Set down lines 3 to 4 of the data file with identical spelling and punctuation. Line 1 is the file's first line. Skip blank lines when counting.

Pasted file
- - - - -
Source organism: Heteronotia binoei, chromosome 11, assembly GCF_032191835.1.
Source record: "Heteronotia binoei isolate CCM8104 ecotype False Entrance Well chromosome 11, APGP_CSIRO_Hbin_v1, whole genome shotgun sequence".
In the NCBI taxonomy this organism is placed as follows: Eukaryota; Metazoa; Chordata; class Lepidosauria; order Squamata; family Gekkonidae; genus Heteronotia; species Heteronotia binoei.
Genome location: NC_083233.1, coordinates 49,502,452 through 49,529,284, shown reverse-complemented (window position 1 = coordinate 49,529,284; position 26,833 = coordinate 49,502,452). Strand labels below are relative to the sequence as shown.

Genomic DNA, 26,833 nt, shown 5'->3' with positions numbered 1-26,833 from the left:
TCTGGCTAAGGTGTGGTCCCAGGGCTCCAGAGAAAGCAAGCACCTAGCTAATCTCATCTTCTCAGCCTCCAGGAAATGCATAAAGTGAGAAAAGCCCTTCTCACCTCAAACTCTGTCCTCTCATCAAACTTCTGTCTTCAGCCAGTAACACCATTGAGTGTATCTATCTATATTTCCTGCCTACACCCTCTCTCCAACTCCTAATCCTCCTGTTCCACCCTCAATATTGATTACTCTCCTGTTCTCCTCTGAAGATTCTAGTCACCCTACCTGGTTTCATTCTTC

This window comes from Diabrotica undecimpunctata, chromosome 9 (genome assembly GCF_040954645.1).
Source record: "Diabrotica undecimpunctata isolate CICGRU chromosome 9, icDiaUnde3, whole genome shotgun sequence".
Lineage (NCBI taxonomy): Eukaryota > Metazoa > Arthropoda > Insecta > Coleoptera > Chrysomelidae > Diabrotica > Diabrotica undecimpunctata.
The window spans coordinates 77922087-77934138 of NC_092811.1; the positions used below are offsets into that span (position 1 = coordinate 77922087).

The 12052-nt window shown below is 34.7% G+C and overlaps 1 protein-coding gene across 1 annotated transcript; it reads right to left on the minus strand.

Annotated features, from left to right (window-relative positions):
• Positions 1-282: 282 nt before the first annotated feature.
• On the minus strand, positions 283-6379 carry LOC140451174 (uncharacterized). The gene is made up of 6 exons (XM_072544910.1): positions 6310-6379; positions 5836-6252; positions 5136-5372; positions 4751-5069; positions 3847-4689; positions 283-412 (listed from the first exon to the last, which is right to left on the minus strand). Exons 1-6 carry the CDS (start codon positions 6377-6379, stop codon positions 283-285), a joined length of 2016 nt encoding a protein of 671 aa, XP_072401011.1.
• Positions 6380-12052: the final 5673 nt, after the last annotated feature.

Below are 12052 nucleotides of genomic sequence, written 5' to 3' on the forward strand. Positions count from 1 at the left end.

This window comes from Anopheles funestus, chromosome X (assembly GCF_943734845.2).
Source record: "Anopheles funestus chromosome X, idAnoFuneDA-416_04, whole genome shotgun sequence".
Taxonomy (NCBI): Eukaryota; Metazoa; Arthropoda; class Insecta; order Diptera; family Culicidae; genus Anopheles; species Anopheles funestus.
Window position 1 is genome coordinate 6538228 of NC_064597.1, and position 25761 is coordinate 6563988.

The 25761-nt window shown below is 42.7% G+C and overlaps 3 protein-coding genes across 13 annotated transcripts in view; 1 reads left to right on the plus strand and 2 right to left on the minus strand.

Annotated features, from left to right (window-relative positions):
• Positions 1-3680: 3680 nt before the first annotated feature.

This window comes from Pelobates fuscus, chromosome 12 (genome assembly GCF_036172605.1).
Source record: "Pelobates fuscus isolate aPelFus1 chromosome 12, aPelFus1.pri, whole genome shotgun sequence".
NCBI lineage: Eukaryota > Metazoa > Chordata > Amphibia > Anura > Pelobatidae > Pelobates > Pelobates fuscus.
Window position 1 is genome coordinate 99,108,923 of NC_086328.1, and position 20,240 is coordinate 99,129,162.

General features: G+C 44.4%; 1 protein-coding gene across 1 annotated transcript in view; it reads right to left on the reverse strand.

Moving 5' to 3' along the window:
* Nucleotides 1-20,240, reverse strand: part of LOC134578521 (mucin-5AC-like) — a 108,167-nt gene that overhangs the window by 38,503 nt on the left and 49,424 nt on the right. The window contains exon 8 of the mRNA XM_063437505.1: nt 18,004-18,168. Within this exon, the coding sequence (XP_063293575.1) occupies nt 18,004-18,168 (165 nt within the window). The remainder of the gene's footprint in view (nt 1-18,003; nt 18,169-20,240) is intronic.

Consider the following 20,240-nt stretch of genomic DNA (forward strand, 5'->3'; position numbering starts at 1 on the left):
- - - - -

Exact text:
In the NCBI taxonomy this organism is placed as follows: Eukaryota; Metazoa; Chordata; class Lepidosauria; order Squamata; family Gekkonidae; genus Heteronotia; species Heteronotia binoei.
Genome location: NC_083233.1, coordinates 49,502,452 through 49,529,284, shown reverse-complemented (window position 1 = coordinate 49,529,284; position 26,833 = coordinate 49,502,452). Strand labels below are relative to the sequence as shown.